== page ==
November 1, 2021
If your company has shifted to remote and/or hybrid work, you know that the new schedule can become quite complex. Not all team members might be present in the office at the same time; different time zones can insert additional complexity into planning meetings; and that’s before you tackle tricky issues such as cybersecurity and VPN access.
Some larger companies have already appointed executives tasked with overseeing remote work. For example, there’s a director of remote work at Facebook, and Dropbox has a “Head of Virtual First.” Should your organization consider designing a similar role?
“Generally I think these, you know, special-purpose job titles at the executive suite are kind of silly, and it’s a marker of nothing’s going to happen there, right? But I think in this case it probably is sensible,” Peter Cappelli, a professor of management at the Wharton School, recently told Marketplace.org.
In theory, a role managing remote and hybrid work would need to touch on everything from workplace logistics to ensuring that projects remain on-schedule and on-budget. It would require intense “soft skills” such as empathy and communication. Without a tight feedback loop between managers and employees, things might fall quickly into chaos.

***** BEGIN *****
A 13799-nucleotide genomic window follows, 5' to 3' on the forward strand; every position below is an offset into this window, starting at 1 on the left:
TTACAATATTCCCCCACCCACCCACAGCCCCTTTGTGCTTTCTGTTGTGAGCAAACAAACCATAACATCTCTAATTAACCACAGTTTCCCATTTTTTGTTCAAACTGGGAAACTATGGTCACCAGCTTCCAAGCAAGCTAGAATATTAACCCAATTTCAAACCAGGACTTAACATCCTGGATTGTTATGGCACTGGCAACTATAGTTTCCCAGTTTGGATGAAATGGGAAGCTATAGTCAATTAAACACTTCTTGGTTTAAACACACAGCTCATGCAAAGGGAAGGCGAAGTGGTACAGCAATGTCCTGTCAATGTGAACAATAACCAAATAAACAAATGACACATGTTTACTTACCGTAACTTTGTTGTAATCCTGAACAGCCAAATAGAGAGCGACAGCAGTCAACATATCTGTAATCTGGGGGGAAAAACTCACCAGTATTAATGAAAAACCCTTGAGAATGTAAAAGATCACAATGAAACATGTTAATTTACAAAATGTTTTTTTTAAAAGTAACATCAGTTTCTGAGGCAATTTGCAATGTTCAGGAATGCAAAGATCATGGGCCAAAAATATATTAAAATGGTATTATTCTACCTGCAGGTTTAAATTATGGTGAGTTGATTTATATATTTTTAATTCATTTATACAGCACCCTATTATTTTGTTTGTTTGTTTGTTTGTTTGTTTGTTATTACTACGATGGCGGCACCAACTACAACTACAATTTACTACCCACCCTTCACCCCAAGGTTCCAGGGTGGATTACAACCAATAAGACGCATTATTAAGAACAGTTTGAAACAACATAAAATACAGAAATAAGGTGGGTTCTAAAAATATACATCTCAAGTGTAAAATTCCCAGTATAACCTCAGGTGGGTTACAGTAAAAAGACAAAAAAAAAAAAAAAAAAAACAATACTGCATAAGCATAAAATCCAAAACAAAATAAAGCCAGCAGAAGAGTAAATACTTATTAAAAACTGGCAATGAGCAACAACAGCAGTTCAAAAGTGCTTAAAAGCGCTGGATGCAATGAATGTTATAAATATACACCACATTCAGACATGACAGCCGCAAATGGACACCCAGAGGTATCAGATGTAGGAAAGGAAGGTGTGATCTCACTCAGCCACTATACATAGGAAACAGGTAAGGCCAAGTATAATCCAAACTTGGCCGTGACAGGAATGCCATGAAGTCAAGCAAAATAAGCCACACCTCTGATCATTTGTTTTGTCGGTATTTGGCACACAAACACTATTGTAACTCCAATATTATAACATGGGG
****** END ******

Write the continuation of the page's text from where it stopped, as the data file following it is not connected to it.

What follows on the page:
However, it seems that many companies aren’t listening to their workforces when it comes to hybrid and remote work. Some 66 percent of executives reported designing their post-pandemic policies with “little to no direct input from employees,” according to a new Future Forum Pulse survey. And that’s a ticking time-bomb when it comes to retention and morale: “Employees who don’t believe their company ‘is being very transparent regarding post-pandemic remote-working policies’ report substantially lower levels of job satisfaction (-26.7%), feeling valued (-24.6%) and perceived equity (-25.2%), and they’re nearly two times more likely to disagree with the statement ‘I am excited about the future of my company,’” the report added.
In survey after survey, technologists have made it clear that they want hybrid or all-remote work (as well as great work-life balance). Given the complexity of implementing remote and hybrid workplaces, though, executives should consider appointing someone to overlook the hybrid/remote work transition. Done effectively, hybrid and remote work can result in happier employees—and happier employees tend to stick around.